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Radiotherapy wires

Nurse and patients talking about cancer

This page tells you about internal radiotherapy using radioactive wires. There is information about


Cancers treated by wires

Radiotherapy wires, tubes and needles may be used to treat a number of cancers including those in the

  • Mouth and lip
  • Prostate
  • Nasopharynx
  • Breast
  • Vagina
  • Oesophagus
  • Lung
  • Penis
  • Urethra (tube from the bladder to outside the body)

Having radiotherapy wires

There are 2 main ways of using radiotherapy wires, tubes or needles. Giving radiotherapy in this way is called brachytherapy. Doctors put very thin radioactive wires into your body close to the cancer. They do this while you are under a general or local anaesthetic in the operating room. Or, they may use fine hollow needles or tubes, and then put a radioactive metal into the hollow tubes. 

You may have an X-ray afterwards to make sure that the wires are in the right position. You may have all your radiotherapy this way. Or you may also have external radiotherapy.

While you have the wires in your body, you stay in a separate room. Staff and visitors need to follow safety procedures until the wires are removed. This is usually after 3 to 4 days, but may be up to a week depending on which part of your body is being treated. You may have the wires taken out under general anaesthetic as this can be painful.

Wires in your mouth can be very uncomfortable. They can make eating and talking difficult. You may need to have a soft or liquid diet while the needles are in place. Your nurse shows you how to keep your mouth clean by using a mouthwash.


Coping with isolation

Sometimes the treatment requires you to stay by yourself in a room, and have limited contact with others. This is because you are radioactive and the radiation can affect others. Being looked after in a single room can feel lonely. Some people find it frightening. It can help to talk to the nurses about your worries. They can reassure you.

Taking in some of your personal things can make the room feel more homely. Books, photographs and an ornament or two can brighten it up. You can also take in a mobile phone, laptop, electronic tablet or music player to make the time pass more enjoyably and keep in touch with friends and family.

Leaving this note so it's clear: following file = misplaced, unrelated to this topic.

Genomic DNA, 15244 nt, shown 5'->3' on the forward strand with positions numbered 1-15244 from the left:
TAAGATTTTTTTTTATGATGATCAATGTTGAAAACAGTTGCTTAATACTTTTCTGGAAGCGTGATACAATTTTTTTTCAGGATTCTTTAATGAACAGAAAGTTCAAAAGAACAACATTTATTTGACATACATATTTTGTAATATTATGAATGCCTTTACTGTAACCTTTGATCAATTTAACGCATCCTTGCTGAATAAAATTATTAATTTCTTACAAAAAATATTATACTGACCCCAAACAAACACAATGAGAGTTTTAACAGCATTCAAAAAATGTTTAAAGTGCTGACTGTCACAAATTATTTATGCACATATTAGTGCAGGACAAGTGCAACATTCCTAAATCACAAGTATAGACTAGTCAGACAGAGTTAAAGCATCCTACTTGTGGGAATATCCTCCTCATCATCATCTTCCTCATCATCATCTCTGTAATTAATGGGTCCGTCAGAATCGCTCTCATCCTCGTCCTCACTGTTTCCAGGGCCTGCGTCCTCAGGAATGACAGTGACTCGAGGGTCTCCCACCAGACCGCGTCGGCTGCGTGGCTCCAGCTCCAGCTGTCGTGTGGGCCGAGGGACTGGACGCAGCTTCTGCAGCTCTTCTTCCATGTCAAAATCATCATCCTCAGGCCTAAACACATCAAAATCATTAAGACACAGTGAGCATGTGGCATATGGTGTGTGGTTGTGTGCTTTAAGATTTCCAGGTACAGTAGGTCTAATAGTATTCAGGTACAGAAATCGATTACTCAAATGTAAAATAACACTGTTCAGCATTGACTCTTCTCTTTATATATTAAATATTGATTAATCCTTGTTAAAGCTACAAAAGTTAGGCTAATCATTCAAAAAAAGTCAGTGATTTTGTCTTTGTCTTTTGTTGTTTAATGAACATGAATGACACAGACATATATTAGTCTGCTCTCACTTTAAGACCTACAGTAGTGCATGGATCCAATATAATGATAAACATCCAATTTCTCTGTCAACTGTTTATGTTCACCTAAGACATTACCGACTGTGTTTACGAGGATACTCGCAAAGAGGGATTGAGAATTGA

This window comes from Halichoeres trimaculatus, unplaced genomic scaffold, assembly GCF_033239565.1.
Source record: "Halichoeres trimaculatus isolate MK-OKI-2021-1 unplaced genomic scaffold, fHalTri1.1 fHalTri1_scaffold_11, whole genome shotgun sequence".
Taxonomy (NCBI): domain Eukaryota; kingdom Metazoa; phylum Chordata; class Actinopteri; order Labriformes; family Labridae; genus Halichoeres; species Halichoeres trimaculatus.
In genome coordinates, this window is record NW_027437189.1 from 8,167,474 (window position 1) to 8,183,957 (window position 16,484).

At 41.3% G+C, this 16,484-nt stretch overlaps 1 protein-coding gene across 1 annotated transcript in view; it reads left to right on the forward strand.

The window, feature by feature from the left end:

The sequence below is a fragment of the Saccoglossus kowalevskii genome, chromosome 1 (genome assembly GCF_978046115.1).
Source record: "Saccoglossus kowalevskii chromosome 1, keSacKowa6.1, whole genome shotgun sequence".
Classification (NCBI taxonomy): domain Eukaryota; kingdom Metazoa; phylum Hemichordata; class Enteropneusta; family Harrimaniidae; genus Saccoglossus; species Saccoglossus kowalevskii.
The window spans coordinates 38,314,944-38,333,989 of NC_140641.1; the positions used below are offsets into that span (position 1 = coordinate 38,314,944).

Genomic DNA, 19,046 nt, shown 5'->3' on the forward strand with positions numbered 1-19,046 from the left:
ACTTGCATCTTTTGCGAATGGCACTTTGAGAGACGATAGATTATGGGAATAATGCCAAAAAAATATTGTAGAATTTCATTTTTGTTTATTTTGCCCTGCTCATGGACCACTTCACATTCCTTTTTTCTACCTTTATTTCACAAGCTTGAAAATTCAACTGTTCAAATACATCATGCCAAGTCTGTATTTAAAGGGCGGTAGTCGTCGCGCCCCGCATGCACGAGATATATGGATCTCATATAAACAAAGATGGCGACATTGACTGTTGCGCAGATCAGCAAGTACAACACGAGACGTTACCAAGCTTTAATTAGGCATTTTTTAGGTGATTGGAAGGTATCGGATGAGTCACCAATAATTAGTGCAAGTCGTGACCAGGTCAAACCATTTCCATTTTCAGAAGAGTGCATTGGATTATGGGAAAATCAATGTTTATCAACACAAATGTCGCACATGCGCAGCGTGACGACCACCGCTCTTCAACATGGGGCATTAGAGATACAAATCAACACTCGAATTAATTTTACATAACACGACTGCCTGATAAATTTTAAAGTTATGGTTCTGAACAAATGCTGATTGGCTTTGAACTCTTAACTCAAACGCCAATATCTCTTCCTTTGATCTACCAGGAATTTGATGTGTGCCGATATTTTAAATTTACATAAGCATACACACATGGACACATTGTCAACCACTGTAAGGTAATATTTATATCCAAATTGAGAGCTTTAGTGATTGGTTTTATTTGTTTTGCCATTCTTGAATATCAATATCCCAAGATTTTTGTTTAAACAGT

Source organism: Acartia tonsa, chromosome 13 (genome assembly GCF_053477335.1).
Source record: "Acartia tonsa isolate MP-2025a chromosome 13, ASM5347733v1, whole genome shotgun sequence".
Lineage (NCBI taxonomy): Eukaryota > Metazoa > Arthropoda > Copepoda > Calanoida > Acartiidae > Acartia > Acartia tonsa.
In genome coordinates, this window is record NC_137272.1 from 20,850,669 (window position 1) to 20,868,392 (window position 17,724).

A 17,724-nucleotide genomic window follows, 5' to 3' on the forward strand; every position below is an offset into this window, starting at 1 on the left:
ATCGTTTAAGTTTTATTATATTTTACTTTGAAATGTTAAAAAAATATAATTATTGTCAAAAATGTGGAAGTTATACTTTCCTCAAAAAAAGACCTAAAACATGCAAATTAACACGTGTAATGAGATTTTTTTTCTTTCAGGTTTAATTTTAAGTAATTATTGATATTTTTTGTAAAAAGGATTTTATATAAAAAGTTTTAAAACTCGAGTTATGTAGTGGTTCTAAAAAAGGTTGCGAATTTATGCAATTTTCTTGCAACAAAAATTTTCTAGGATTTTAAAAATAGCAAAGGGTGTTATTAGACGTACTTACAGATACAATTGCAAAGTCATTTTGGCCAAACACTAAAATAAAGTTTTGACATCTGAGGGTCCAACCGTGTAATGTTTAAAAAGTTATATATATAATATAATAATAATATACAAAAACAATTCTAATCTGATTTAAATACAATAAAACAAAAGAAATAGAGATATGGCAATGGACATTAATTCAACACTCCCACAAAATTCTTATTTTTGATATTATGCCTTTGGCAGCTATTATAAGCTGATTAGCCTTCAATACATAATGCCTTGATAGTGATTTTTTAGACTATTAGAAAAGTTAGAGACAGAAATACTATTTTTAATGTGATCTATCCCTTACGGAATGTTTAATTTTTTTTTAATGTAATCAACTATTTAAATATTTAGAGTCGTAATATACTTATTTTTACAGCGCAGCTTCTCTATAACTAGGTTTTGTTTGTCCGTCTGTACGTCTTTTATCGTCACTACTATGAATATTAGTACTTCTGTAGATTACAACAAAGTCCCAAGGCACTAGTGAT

Removing the wires

The wires are taken out once you have had the correct dose of radiation. This may be

  • After 2 days, if the wires are a booster treatment after external radiotherapy
  • Or up to a week if you have it as your only treatment

You are given painkillers before they are removed, and gas and air is also available. However in some instances local or general anaesthetic may be used to remove the wires. 


Side effects of radiotherapy wires

Once the wires are taken out, the area feels sore for up to 2 or 3 weeks afterwards. Your nurses give you painkillers to take.

Other side effects depend on the area being treated. A member of your radiotherapy treatment team can tell you what to expect.


More information about radiotherapy

Find out about

Internal radiotherapy

Internal radiotherapy safety procedures

External radiotherapy

Side effects of radiotherapy

Coping with radiotherapy emotionally

For general information and support

Contact the Cancer Research UK nurses on freephone 0808 800 4040 (Open 9am to 5pm, Monday to Friday)

Share experiences on our online forum with Cancer Chat

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Updated: 4 May 2016